Last edited by Huckleberry; Mar 2, 2011 at 10:22 AM. Reason: to re-do the color of my scripted text
Huckleberry is offline   Reply With Quote
Old Sep 11, 2006, 5:57 PM   #16
Member
 
Huckleberry's Avatar
 
Join Date: Jul 2004
Location: Wisconsin
Posts: 63
Default

Click on following links to see former Henryville, Pennsylvania train station, etc.

black & white photo of the old DL&W train station at Henryville (photo dated May 18, 1908):
http://freepages.history.rootsweb.com/~tubbs/ErieLackawanna/henryvil.gif


old postcard picture of the railroad ("Coming Through the Cut, Near Henryville, PA"):
http://www.rootsweb.com/~usgenweb/pa/monroe/postcards/hencut.jpg


concrete steps (all that remains from the site of former Henryville train station):
http://el-list.railfan.net/archives/henry1.jpg


piece of the railroad track (with "Henryville" marked on it):
http://el-list.railfan.net/archives/henry3.jpg


photos of Henryville House demolition (including The Pocono Record news article re same):
http://www.buckhillinn.us/hhousenew.htm
Attached Images
 

Last edited by Huckleberry; Mar 2, 2011 at 10:22 AM. Reason: to re-do the color of my scripted text
Huckleberry is offline   Reply With Quote
Old Oct 23, 2006, 12:36 AM   #17
Member
 
Huckleberry's Avatar
 
Join Date: Jul 2004
Location: Wisconsin
Posts: 63
Default



In many ways, the Henryville House of the 1960s took the term "rinky-dink" to new heights. Somewhat similar to the way the State of New Jersey is sometimes called "camp" (its campness being NJ's charm). In a similar way, that's how I felt about the Henryville House back in the 1960s - that its charm was somehow linked to its rinky-dinkness. My parents were always a little puzzled as to how I could feel attached to a place like Henryville. They would look at the place and see only rinky-dink, no charm. They never took time (perhaps a 20 minute visit when they drove me to the Poconos to drop me off for a summer of work). They thought I was a perhaps a little "tetched" in the head to describe Henryville as charming.

Social activities for Henryville guests were rinky-dink. The word hokey would also apply. Horse racing (on Tuesday nights, I think) was nothing more than plywood cut-outs of horses (about a foot high) placed on the floor of "The Hut" building, a rough, log cabinish looking structure where many guest social activities took place. "Horses" were placed on a racetrack (five or six lanes marked on The Hut's wooden floor (racing lanes from one end of the large room to the other). Someone would roll dice and such and such a horse would move forward one or two spaces on the racetrack. When I first arrived at Henryville in June 1864, I heard there was horse racing. My initial thought was "Wow! That's great!" Then I find this rinky-dink activity. I should have taken a cue from Chico in the Marx Brothers' movie "A Day at the Races" and made some extra money selling racing forms to the guests.

As far as I could tell back then, the activity schedule for Thursday nights had not been altered one iota in at least ten years. The same Thursday night activity every week of every summer (twelve or thirteen weeks in each summer) for ten or more summers. It consisted of a short, black & white W.C. Fields film "The Bank Dick" and the very same Woody Woodpecker cartoon trailer, week after week after week. The guests (you really had to love em!) were always delighted to come back every summer to the same, same, and same activities. Once in awhile, I politely asked a vacationing family why they would choose to repeatedly come back to something which approached a "broken record". And they would immediately exclaim that the very sameness of Henryville was exactly what attracted them in the first place. After awhile, I too began to see what they meant.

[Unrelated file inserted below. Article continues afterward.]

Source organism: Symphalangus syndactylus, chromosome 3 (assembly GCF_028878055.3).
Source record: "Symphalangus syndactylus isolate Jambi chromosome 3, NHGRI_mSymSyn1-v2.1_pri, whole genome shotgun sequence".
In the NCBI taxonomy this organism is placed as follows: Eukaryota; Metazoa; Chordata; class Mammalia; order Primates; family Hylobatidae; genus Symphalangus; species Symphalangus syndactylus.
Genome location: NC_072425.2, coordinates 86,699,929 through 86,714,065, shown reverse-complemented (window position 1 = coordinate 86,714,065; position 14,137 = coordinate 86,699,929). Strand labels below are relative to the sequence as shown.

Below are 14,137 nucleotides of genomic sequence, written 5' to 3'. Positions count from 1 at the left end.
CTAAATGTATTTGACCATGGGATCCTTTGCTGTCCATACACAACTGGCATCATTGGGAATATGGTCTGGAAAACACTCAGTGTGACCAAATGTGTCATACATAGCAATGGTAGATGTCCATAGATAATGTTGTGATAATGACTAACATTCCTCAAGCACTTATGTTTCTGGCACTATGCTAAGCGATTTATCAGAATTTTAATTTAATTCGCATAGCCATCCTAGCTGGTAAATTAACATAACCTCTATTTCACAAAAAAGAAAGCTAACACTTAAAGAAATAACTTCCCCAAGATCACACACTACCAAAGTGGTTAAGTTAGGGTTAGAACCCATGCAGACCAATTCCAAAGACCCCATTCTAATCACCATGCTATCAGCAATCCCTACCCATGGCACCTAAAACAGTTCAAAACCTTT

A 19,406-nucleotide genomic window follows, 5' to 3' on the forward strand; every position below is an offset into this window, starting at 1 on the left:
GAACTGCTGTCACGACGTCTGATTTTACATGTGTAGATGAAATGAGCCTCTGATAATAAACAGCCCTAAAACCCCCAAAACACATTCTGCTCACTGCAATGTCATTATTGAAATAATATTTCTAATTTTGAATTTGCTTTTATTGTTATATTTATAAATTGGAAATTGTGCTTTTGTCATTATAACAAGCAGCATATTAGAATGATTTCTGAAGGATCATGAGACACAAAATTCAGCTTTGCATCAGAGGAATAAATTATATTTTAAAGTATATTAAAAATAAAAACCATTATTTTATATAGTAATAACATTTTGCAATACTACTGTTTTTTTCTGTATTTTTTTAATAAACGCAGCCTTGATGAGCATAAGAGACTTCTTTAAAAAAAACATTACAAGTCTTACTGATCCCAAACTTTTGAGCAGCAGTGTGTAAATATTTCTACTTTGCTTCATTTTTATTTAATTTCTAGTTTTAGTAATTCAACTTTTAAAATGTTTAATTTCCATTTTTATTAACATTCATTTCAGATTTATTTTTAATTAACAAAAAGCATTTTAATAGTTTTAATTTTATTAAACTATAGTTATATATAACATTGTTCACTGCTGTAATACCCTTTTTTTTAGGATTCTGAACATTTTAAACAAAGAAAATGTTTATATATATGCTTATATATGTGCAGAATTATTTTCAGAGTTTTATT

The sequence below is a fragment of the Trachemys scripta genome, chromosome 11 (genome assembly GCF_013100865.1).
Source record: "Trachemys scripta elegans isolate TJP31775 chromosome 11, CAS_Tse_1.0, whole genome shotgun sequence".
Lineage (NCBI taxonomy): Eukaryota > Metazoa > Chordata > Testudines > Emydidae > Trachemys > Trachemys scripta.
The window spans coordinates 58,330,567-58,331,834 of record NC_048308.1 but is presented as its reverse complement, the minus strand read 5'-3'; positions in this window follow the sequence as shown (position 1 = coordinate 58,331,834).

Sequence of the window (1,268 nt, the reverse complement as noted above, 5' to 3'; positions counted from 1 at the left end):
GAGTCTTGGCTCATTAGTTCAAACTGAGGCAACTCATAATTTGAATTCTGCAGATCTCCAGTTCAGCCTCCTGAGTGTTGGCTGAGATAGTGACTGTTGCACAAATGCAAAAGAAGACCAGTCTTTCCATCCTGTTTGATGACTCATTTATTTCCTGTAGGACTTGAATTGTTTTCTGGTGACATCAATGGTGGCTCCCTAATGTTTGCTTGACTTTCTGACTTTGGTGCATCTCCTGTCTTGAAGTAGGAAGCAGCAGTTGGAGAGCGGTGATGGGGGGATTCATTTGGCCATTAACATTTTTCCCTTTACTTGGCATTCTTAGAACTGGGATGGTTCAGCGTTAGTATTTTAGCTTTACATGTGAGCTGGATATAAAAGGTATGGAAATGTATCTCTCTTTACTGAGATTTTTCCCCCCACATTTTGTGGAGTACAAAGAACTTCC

Many Henryville guests - indeed, the majority of Henryville guests during those years - seemed to come from Brooklyn. And the Henryville House of the 1950s and 1960s thrived on the repeat business of those very loyal guests.

To see a black & white photograph of the Henryville House, click on this link:

http://www.arch.state.pa.us/images/hires/H086645_01B.jpg

http://www.arch.state.pa.us/images/hires/H086645_01B.jpg


Last edited by Huckleberry; Mar 2, 2011 at 10:23 AM. Reason: to re-do the color of my scripted text
Huckleberry is offline   Reply With Quote
Old Oct 23, 2006, 12:38 AM   #18
Member
 
Huckleberry's Avatar
 
Join Date: Jul 2004
Location: Wisconsin
Posts: 63
Default


A shabby, run-down building on the Henryville grounds called 'Bedlam' served as all-male living quarters for waiter and kitchen staff. Henryville Lodge chambermaids were quartered in the large, old lodge building.

Upon entering Bedlam, the first thing that struck you was that it looked like a dank, cheap whorehouse. You entered a long hallway with no windows, lit only by two or three bare lightbulbs dangling from the ceiling, the only natural light in the hallway only possible if a boarder left his bedroom door open. There were eight or so rooms on each side of the hallway (don't remember the exact number). Doors to rooms were made of cheap material, some not even closing properly. Each room had two single beds. The one window in each room was what would be expected in a prison cell - high and horizontal. We almost had to stand on our beds to see out our windows. Sinks, showers and toilets were in the back, at the end of the hallway. That area reeked. You didn't want to get stuck with a room back there. There were a few more rooms upstairs. Second-story rooms were a little more appealing mostly because their dormer windows let in more natural light.

In the summer of 1964, we had a fire in Bedlam around 05:00 AM
(an awful hour for a fire since we were all asleep). Blood-curdling screams from one boarder, yelling "Fire!" awakened us. Flames (not just smoke) licked the walls right out the doorway of his room into the hall. He and his roommate got out fast - and so did the rest of us. Flames went right to the ceiling. Smoke started seeping into those second-story rooms. A few of us went up there to make sure those guys were awake and getting out.